"One dog was incorrectly classified as an adoption when, in fact, it was an owner relinquishment and was subsequently euthanized."

Another canine, the audit says, "was returned from the new adopter with aggressive behavior, which had not been previously noticed, and was subsequently euthanized….

"If full disclosure of a dog's fractious past is not provided to a prospective owner," the report says, "it could pose a potential safety risk to the owner or the owner's family or pets, increasing liability to the county."

Animal services could also do a better job determining whether the euthanasia it performs is justified. Auditors say they examined a sample of 30 cases to find out "whether sufficient documentation of the authorization to euthanize the animal was recorded."

Of the 30 cases examined, 13 were found to have been performed "based on the owner[s] request," with 10 of the 13 having "either no documentation or insufficient documentation to support the animal's initial assessment."

The audit goes on to fault the department's euthanasia screening, saying, "absence of detailed policies for owner requested euthanasia that includes adequate documentation results in insufficient evidence of how the determination was made and increases the risk that healthy, treatable, and friendly animals are euthanized."

Department officials disputed that finding, maintaining that their policy already mandates that supervisors review owner-requested euthanasia involving "questionable circumstances, an inadequate reason, or [a] healthy/friendly animal."

"If staff disagree with the reason for euthanasia (which the owner must indicate on the relinquishment form), then the animal would not be euthanized despite the owner's request," says a June 9 memo signed by Animal Services director Daniel E. DeSousa.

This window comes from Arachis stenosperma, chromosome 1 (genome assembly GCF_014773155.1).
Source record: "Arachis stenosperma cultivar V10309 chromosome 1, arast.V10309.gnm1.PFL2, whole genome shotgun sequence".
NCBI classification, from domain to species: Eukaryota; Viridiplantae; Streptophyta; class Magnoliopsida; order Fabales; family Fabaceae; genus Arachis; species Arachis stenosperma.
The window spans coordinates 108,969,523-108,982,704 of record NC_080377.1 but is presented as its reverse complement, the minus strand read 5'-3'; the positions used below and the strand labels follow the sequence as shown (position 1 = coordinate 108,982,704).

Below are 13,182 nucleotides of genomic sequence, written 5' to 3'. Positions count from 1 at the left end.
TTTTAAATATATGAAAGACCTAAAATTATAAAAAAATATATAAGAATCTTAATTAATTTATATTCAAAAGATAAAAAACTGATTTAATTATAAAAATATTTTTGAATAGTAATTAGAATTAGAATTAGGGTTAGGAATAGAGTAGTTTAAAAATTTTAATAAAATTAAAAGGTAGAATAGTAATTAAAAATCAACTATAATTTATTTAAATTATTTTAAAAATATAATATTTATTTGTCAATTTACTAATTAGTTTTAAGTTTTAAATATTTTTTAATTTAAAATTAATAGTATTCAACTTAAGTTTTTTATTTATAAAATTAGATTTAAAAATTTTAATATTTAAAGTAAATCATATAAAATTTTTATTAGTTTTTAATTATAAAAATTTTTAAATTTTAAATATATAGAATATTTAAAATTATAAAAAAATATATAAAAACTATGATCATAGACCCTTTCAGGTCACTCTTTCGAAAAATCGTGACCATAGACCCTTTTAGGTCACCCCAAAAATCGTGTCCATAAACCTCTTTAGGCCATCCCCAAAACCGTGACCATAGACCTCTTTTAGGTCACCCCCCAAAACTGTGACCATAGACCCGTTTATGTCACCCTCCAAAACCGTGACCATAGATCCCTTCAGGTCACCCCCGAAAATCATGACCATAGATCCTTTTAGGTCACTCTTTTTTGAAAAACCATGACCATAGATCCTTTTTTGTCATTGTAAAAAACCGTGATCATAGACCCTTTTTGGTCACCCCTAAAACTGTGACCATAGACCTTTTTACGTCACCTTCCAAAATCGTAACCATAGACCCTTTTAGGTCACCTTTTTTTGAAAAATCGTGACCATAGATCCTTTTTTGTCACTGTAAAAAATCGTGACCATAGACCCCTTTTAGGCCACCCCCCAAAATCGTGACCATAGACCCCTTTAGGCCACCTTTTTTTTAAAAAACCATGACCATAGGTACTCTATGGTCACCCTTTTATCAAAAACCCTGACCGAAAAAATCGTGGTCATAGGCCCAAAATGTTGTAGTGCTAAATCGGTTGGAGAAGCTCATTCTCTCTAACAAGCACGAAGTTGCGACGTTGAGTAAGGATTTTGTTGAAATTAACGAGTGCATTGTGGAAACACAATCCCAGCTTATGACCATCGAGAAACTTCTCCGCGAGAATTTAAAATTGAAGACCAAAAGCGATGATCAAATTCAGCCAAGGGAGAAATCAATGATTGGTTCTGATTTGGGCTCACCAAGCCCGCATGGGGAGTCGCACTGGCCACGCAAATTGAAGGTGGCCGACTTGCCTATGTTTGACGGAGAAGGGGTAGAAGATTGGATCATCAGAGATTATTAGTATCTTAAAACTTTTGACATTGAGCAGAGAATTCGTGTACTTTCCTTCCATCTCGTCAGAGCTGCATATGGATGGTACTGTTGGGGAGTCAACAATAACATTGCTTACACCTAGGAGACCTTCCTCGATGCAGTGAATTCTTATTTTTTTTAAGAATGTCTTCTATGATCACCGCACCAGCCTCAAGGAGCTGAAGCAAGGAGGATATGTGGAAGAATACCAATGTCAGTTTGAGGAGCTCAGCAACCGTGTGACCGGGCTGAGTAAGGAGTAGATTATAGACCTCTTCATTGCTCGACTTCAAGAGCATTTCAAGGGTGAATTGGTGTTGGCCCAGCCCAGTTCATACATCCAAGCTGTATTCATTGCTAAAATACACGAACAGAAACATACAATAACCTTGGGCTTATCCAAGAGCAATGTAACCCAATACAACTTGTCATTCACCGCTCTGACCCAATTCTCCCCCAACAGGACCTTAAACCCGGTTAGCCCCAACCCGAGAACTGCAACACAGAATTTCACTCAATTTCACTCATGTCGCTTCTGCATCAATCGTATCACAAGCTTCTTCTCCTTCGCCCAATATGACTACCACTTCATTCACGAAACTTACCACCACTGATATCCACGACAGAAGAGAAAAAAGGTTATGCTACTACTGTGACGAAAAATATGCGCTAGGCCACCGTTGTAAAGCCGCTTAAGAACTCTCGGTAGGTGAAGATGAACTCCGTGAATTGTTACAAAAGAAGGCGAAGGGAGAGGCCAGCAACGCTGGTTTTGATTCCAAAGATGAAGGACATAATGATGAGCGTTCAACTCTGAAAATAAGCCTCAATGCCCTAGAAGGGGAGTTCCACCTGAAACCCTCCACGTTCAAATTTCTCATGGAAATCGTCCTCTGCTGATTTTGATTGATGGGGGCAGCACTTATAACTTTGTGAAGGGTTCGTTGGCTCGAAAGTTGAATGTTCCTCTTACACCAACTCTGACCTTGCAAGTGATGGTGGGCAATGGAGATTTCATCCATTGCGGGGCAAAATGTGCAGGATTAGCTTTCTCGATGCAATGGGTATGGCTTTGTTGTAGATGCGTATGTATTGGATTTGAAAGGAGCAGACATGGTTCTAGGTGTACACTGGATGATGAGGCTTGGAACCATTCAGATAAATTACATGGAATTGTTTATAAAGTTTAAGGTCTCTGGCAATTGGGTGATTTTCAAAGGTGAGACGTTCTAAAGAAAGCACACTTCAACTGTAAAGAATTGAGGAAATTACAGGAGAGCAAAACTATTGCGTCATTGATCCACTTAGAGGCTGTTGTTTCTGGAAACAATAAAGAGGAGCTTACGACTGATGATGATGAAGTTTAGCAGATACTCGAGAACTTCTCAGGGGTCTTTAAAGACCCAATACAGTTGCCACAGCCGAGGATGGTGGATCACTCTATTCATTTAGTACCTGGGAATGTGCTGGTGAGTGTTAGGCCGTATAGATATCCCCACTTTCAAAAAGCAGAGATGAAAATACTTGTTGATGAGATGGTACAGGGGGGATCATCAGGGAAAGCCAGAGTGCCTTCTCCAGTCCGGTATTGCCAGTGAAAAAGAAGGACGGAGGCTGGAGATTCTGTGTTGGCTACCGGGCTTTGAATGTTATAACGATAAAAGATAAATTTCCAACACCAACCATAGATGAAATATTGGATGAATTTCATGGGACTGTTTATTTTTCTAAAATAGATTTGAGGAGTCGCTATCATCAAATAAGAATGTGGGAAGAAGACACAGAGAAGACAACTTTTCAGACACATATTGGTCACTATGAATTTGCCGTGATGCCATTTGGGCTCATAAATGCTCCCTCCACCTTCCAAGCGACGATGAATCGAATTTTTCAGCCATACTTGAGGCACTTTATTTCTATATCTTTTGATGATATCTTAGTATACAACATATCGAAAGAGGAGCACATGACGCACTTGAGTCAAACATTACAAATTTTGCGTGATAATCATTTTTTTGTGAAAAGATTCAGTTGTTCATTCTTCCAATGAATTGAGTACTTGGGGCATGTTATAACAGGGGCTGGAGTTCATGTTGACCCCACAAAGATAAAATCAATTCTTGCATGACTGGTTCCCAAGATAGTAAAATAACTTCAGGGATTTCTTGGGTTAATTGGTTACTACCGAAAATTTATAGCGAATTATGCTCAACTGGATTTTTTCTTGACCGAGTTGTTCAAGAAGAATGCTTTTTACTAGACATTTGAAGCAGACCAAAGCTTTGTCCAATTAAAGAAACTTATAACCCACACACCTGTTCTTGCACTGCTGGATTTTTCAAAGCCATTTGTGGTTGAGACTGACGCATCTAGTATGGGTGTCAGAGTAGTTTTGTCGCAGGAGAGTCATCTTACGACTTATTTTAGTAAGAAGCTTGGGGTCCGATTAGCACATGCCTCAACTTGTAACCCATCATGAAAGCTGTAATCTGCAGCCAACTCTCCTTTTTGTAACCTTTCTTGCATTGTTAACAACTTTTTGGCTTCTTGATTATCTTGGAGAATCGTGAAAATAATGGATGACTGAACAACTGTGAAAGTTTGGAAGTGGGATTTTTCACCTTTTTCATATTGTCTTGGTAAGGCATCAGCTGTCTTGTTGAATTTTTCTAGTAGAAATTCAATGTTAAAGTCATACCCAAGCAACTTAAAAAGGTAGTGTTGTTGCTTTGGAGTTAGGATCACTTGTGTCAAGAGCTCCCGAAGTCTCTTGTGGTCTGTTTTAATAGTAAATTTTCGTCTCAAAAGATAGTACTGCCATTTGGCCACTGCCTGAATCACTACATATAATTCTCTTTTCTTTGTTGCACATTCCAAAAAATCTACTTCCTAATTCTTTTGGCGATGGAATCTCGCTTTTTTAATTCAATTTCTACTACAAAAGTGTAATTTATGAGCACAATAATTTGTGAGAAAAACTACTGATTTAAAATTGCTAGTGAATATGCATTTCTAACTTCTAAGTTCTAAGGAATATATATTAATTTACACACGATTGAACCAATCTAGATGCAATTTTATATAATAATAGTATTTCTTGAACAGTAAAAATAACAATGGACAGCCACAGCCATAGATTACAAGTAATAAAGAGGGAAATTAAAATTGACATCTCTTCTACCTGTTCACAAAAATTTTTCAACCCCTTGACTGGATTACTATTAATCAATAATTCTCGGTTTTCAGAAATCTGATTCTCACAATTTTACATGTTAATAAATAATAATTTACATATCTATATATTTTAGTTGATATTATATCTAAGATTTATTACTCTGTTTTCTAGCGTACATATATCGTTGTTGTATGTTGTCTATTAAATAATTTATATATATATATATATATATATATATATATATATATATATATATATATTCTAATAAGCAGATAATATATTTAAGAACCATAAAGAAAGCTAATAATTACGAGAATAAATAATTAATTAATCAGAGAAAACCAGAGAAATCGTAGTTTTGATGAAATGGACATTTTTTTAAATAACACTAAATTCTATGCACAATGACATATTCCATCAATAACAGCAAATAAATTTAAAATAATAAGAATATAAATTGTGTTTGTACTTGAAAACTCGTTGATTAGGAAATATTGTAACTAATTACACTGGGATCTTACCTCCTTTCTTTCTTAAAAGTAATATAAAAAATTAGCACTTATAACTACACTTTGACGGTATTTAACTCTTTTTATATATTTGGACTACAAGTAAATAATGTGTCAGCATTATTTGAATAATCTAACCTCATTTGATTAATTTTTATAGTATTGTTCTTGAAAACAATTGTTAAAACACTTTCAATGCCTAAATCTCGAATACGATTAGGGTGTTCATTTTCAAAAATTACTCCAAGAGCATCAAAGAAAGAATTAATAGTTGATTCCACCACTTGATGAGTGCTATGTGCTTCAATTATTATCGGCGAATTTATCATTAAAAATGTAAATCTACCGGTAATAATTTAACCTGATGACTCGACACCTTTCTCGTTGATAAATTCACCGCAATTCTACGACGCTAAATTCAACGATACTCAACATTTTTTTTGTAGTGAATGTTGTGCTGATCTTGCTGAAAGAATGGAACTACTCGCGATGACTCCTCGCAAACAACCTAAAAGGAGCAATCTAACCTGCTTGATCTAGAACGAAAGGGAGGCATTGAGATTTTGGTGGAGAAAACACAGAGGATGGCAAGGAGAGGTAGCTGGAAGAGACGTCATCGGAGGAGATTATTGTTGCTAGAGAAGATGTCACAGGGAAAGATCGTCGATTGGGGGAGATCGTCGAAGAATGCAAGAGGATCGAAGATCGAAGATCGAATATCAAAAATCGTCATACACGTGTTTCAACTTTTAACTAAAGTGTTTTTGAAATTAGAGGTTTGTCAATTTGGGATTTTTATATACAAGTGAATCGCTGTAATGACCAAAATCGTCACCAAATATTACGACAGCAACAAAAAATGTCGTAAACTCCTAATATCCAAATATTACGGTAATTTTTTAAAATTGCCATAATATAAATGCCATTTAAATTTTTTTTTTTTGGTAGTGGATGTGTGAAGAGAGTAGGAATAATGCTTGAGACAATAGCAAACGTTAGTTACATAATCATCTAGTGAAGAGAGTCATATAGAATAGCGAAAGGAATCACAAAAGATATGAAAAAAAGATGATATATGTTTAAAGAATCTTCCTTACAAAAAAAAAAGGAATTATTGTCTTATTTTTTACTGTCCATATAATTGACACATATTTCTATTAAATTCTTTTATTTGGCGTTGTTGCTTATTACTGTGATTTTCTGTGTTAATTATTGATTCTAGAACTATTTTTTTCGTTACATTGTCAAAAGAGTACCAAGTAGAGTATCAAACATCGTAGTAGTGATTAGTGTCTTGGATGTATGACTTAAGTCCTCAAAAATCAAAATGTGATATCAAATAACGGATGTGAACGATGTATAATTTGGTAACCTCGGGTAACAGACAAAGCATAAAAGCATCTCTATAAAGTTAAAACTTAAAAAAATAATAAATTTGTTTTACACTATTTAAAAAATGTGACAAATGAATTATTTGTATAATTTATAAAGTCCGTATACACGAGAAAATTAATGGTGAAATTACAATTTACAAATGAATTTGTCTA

Auditors responded that "we stand by our finding and recommendation," adding that Animal Services should “clearly and consistently document the basis for making the decision to euthanize animals per owner-request, and include the documentation requirement in the [Department of Animal Services] policy or procedure manual."

DeSousa's memo said the department agreed with the audit's other findings, including staff training in use of the euthanasia drug sodium pentobarbital, as well as deployment of "a computer report to capture all behavior memos" as a precaution against vicious-animal adoptions. The fixes were scheduled for completion by last month.

"Those entries will be included in an acknowledgment of behaviors for a potential adopter to review prior to adoption. [Department of Animal Services] staff will be trained in the printing and issuance of the acknowledgment to the potential adopter."

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1

My daughter and I were at Gaines St shelter (over 10 years ago). Her first time, she was maybe 12. I had adopted there a time or two since I was a kid so didn't worry, no time to think much about it, she put her fingers into a cage to pet a medium size dog that immediately, no warning, bit her finger. Waited to let them find vaccine record, fine, did have an owner come to retrieve. A couple of years back I tried again, looking at what they claim as adoptable. Tried a year old female German shepherd. When they put us together I got her story, wandered the street most of her life, then sits in a cage alone from what I could tell, antisocial. They really need the dog whisperer. She was an angry b. I have sweet dogs, not gonna bring home aggression. Tried a young blue-gray deaf pit bull, looked so sad on a bed in that doggy-froggy position facing away from the front of the cage. I have a kind, sensitive female white deaf pit and I thought they could help each other. I hear the white ones are deaf most often. They asked me to bring my dog to meet him so I did. That little boy scared Paisley my 3ish year old pit so she was pulling the leash hard trying to get away. When I asked the girl what to do with a deaf dog she told me I could get a shock collar. Even after that mistake I went one more time, saw a miniature Doberman puppy and it took a couple more appointments for them to say the dog was in need of lots of care and doctor visits after surgery. Animal Lovers?

Oct. 10, 2017